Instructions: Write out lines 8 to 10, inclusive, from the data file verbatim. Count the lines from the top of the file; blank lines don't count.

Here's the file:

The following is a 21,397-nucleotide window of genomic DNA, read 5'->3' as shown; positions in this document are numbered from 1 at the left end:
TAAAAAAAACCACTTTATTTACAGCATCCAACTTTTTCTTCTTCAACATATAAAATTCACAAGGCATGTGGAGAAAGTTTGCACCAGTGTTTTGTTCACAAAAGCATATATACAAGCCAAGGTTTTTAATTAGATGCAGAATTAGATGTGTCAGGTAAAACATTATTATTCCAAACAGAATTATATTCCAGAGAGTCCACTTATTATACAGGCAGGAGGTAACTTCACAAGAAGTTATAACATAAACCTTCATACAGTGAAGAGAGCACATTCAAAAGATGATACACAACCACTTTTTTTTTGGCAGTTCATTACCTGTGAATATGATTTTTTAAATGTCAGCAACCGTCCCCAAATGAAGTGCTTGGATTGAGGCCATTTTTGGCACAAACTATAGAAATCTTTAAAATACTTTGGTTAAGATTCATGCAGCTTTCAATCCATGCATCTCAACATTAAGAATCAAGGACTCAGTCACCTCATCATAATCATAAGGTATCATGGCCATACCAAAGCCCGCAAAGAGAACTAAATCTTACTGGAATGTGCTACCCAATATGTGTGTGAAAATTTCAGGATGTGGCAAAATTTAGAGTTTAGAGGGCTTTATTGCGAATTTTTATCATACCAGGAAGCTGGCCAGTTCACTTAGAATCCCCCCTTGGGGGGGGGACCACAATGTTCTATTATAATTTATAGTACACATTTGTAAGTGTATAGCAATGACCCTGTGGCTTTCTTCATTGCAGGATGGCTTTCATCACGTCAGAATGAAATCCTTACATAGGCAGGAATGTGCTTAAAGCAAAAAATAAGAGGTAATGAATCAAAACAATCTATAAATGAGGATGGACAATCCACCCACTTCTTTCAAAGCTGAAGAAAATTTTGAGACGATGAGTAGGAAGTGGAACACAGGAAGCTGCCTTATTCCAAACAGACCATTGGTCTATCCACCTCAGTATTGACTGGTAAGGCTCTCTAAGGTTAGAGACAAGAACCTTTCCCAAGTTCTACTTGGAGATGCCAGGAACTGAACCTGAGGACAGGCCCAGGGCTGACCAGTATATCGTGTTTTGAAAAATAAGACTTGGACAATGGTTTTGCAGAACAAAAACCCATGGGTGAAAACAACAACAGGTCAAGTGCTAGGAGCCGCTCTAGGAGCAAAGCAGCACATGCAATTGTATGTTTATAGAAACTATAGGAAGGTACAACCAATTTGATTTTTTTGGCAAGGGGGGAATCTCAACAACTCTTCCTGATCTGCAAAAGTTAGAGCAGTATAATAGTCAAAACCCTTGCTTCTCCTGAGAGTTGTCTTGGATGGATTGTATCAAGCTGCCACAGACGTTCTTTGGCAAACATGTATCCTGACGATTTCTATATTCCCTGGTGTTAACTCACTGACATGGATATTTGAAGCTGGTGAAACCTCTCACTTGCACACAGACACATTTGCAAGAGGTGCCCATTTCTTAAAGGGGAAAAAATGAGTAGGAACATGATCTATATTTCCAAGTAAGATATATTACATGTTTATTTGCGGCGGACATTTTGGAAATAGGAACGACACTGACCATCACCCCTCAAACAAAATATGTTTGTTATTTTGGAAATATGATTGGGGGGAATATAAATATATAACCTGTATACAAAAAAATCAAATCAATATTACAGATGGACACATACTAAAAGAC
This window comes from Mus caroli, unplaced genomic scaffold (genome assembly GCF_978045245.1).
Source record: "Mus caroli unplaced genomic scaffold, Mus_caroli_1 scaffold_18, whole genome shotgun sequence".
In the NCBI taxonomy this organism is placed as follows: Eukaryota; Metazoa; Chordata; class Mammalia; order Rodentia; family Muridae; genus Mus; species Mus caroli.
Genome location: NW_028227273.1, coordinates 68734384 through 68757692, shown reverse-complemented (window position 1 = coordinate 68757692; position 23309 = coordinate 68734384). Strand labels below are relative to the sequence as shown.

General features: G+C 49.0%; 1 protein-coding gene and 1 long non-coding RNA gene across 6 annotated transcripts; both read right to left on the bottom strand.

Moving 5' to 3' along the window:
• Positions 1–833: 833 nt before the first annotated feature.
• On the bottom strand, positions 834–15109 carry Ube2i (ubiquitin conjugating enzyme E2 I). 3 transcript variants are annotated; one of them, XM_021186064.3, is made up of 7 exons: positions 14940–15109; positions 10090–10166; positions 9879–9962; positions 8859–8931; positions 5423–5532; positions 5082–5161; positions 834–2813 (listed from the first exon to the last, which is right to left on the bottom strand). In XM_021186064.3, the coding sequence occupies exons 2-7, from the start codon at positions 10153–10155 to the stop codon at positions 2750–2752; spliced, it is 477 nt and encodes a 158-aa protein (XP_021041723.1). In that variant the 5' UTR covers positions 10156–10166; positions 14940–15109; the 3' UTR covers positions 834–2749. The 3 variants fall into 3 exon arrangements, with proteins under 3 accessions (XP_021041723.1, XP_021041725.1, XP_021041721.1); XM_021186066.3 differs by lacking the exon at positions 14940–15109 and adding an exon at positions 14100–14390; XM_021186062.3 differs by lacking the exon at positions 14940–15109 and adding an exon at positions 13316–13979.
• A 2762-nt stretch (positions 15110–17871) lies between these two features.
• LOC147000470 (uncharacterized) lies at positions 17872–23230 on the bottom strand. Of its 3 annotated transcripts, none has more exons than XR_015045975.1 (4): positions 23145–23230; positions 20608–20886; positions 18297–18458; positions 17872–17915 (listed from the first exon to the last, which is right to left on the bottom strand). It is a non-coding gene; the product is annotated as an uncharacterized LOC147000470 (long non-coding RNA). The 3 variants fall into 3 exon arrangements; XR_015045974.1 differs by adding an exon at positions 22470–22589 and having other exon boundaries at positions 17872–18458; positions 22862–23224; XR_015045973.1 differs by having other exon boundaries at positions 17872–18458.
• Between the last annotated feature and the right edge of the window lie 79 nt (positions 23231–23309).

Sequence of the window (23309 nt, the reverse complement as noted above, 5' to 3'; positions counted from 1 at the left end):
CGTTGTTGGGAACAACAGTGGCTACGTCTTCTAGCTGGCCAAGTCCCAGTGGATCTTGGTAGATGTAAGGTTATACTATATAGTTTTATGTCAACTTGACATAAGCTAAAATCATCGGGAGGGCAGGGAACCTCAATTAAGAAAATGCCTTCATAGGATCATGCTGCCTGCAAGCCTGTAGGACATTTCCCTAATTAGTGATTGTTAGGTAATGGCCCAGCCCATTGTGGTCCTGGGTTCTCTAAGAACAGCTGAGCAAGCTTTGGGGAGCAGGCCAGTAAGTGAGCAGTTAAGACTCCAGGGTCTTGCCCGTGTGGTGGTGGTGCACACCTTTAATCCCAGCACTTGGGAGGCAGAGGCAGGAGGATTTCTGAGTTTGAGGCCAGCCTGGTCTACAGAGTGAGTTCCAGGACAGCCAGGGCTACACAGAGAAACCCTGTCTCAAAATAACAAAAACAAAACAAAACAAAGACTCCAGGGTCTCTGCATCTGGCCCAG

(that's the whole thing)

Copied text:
Moving 5' to 3' along the window:
• Positions 1–833: 833 nt before the first annotated feature.
• On the bottom strand, positions 834–15109 carry Ube2i (ubiquitin conjugating enzyme E2 I). 3 transcript variants are annotated; one of them, XM_021186064.3, is made up of 7 exons: positions 14940–15109; positions 10090–10166; positions 9879–9962; positions 8859–8931; positions 5423–5532; positions 5082–5161; positions 834–2813 (listed from the first exon to the last, which is right to left on the bottom strand). In XM_021186064.3, the coding sequence occupies exons 2-7, from the start codon at positions 10153–10155 to the stop codon at positions 2750–2752; spliced, it is 477 nt and encodes a 158-aa protein (XP_021041723.1). In that variant the 5' UTR covers positions 10156–10166; positions 14940–15109; the 3' UTR covers positions 834–2749. The 3 variants fall into 3 exon arrangements, with proteins under 3 accessions (XP_021041723.1, XP_021041725.1, XP_021041721.1); XM_021186066.3 differs by lacking the exon at positions 14940–15109 and adding an exon at positions 14100–14390; XM_021186062.3 differs by lacking the exon at positions 14940–15109 and adding an exon at positions 13316–13979.